by Ruth Dudley Edwards
While Theresa May takes centre stage this week, there are two women on whom her political future depends.
In Scotland, it is leader of the Scottish Tories Ruth Davidson.
In Northern Ireland, it is the far less familiar Arlene Foster, leader of the Democratic Unionist Party – the party with which Mrs May must do a deal if she is to govern Britain.
While Theresa May takes centre stage this week, DUP leader Arlene Foster is one of the women on whom her political future depends
So who is Arlene Foster and what will an alliance with the DUP mean for the Tories?
Are criticisms of its attitude to gay rights and its anti-liberal stance on social issues justified?
Arlene Kelly – as she was then – grew up on a small farm in the village of Rosslea in beautiful County Fermanagh with two older sisters and a younger brother.
Born in July 1970, the year after the Troubles began, it was a happy childhood – at least until she was eight.
One evening she was in the kitchen with her mother while her father, a policeman who ran the farm as a sideline, had gone out to lock up the cattle.
There were gunshots.
Her mother froze, but Arlene didn’t understand the significance of the sounds until her father came in crawling on all fours with blood streaming from his head. The IRA’s war on Ulster Protestants had come to their home.
A former practicing solicitor, Foster joined the DUP in 2004 after serving as a member of the Northern Ireland Assembly
Her father survived, but the family left Rosslea. The only member of her family to pass the 11+, Foster attended grammar school in Enniskillen. But the violence hadn’t gone away.
She was 16 when the IRA bombed her school bus, aiming to kill the driver, a part-time soldier in the Ulster Defence Regiment. The girl Arlene was sitting next to was badly injured.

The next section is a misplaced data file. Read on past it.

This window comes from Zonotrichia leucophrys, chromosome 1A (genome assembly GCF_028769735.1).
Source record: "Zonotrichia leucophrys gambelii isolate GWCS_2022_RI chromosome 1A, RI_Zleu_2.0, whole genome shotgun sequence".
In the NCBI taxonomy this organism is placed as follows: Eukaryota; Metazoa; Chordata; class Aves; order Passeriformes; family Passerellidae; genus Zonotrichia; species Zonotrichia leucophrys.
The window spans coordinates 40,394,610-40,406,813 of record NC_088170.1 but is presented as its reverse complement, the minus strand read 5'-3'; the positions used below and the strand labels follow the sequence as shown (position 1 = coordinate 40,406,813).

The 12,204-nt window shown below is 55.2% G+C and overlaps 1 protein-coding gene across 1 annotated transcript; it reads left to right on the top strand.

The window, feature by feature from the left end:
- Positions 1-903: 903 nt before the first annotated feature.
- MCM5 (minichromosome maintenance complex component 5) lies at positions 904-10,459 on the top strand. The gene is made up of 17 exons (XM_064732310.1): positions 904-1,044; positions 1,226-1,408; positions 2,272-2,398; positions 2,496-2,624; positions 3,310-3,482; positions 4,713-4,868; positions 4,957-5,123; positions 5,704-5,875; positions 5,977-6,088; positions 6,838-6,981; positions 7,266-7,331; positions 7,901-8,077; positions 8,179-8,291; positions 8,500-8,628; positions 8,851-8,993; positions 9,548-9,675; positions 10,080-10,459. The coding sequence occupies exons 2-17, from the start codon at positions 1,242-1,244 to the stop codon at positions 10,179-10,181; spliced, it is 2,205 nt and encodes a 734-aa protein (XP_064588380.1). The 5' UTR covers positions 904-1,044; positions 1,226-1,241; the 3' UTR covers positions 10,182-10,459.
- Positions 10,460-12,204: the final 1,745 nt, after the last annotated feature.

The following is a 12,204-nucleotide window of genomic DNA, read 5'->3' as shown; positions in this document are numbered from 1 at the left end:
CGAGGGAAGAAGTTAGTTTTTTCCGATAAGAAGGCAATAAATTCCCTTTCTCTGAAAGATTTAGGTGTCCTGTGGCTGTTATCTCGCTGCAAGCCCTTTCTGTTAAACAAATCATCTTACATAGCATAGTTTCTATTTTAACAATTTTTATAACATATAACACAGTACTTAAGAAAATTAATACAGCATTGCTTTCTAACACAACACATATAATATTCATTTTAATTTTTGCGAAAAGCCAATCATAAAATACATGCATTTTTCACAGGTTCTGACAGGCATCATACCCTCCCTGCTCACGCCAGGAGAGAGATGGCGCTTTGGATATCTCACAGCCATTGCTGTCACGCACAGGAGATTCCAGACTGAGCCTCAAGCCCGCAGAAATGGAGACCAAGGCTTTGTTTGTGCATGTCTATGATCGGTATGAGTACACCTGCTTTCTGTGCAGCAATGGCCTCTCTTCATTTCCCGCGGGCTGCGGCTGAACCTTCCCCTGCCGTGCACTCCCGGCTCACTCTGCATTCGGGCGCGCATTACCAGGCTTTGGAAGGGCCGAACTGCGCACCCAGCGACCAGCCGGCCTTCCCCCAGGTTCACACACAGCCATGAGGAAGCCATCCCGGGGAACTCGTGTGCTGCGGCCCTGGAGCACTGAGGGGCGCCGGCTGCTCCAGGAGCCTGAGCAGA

The same year, the SAS shot dead Seamus McElwaine, who had tried to kill her father, as he was preparing to ambush an army patrol.
Martin McGuinness – with whom she would later work in the Northern Ireland Assembly – described him a ‘freedom fighter murdered by British terrorists’.
The following year, the IRA killed 12 on Remembrance Day in Enniskillen. These are the bitter experiences that marked Arlene Foster, now 46, and have given her that famous hard edge.
Arlene Foster went to Queen’s University Belfast to study law, joined the Young Unionist Association, practised as a solicitor and became a rising star in the Ulster Unionist Party. In 1995 she married Brian Foster, a policeman, and they have three children.
She was a member of the Northern Ireland Assembly from 2003, but in 2004 jumped ship to the Reverend Ian Paisley’s hard-line DUP because she believed it to be tougher in defence of victims and the interests of the police.
Foster was a practising member of the Church of Ireland and by DUP standards socially liberal, and wholly opposed to paramilitaries of any kind.
She averted her eyes from the nastier side of her party and got on well with Paisley who in 2007 became ‘respectable’ when he agreed to share power with Sinn Fein.
Under him and her mentor, Paisley’s successor Peter Robinson, Arlene Foster rose rapidly, and was the obvious choice to follow Robinson in December 2015.
The DUP has come a long way since it was the creature of Ian Paisley at his worst, and Arlene Foster is set on rooting out bigotry in the party
It was therefore a blow when the BBC exposed a scandal over a ‘green’ scheme known as the Renewable Heating Incentive which had been implemented so incompetently that it actually paid businesses enormous sums to waste energy – costing the taxpayer £490million.
She failed to take responsibility, own up and grovel, and she and her party suffered in the Assembly election the following year.
Foster endured months of humiliation, but she learned her lesson and led her party into the general election and came up trumps.
Now she has been made an offer by Theresa May that she can’t refuse. Any deal will be strictly on a ‘confidence and supply’ basis, and she will not be making unreasonable demands, although she is anxious to protect social care for the elderly.
The DUP has come a long way since it was the creature of Ian Paisley at his worst, and Arlene Foster is set on rooting out bigotry. She has gay friends and is no homophobe.
Her DUP is intensely patriotic and will drive a tough bargain – and a ‘soft(er) Brexit’ is high on the agenda to do with border issues with the Republic.
As for concerns being expressed about the future of peace process if the DUP aligns itself with the Tory government, ignore them. There’s no appetite among the Northern Irish people for a return to violence.